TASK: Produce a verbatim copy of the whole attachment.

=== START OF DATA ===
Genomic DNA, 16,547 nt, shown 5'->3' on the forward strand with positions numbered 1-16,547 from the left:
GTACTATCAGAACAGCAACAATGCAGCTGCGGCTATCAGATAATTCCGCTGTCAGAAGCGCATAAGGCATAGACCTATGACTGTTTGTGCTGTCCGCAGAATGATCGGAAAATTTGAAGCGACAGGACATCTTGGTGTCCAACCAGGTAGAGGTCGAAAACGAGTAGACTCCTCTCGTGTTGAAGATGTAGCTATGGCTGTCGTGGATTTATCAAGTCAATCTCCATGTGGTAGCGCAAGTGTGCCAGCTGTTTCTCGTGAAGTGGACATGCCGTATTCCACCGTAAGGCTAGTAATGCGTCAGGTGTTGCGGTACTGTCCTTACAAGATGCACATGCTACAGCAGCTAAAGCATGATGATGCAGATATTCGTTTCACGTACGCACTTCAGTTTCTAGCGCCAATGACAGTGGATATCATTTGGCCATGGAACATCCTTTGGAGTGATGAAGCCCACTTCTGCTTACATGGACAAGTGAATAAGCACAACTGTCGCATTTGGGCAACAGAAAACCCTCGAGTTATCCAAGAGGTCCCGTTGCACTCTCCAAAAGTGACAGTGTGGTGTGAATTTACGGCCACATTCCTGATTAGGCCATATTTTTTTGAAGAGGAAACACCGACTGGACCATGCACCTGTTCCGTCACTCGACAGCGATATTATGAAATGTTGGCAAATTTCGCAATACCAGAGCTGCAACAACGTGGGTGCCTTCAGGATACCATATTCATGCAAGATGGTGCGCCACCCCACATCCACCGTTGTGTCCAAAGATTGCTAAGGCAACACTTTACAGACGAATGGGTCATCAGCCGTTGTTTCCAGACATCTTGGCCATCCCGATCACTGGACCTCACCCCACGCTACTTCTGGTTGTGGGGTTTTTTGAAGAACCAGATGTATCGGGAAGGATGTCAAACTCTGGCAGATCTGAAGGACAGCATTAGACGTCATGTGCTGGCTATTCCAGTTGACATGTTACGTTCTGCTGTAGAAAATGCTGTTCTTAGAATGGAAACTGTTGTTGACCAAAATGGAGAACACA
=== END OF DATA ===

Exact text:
Genomic DNA, 16,547 nt, shown 5'->3' on the forward strand with positions numbered 1-16,547 from the left:
GTACTATCAGAACAGCAACAATGCAGCTGCGGCTATCAGATAATTCCGCTGTCAGAAGCGCATAAGGCATAGACCTATGACTGTTTGTGCTGTCCGCAGAATGATCGGAAAATTTGAAGCGACAGGACATCTTGGTGTCCAACCAGGTAGAGGTCGAAAACGAGTAGACTCCTCTCGTGTTGAAGATGTAGCTATGGCTGTCGTGGATTTATCAAGTCAATCTCCATGTGGTAGCGCAAGTGTGCCAGCTGTTTCTCGTGAAGTGGACATGCCGTATTCCACCGTAAGGCTAGTAATGCGTCAGGTGTTGCGGTACTGTCCTTACAAGATGCACATGCTACAGCAGCTAAAGCATGATGATGCAGATATTCGTTTCACGTACGCACTTCAGTTTCTAGCGCCAATGACAGTGGATATCATTTGGCCATGGAACATCCTTTGGAGTGATGAAGCCCACTTCTGCTTACATGGACAAGTGAATAAGCACAACTGTCGCATTTGGGCAACAGAAAACCCTCGAGTTATCCAAGAGGTCCCGTTGCACTCTCCAAAAGTGACAGTGTGGTGTGAATTTACGGCCACATTCCTGATTAGGCCATATTTTTTTGAAGAGGAAACACCGACTGGACCATGCACCTGTTCCGTCACTCGACAGCGATATTATGAAATGTTGGCAAATTTCGCAATACCAGAGCTGCAACAACGTGGGTGCCTTCAGGATACCATATTCATGCAAGATGGTGCGCCACCCCACATCCACCGTTGTGTCCAAAGATTGCTAAGGCAACACTTTACAGACGAATGGGTCATCAGCCGTTGTTTCCAGACATCTTGGCCATCCCGATCACTGGACCTCACCCCACGCTACTTCTGGTTGTGGGGTTTTTTGAAGAACCAGATGTATCGGGAAGGATGTCAAACTCTGGCAGATCTGAAGGACAGCATTAGACGTCATGTGCTGGCTATTCCAGTTGACATGTTACGTTCTGCTGTAGAAAATGCTGTTCTTAGAATGGAAACTGTTGTTGACCAAAATGGAGAACACA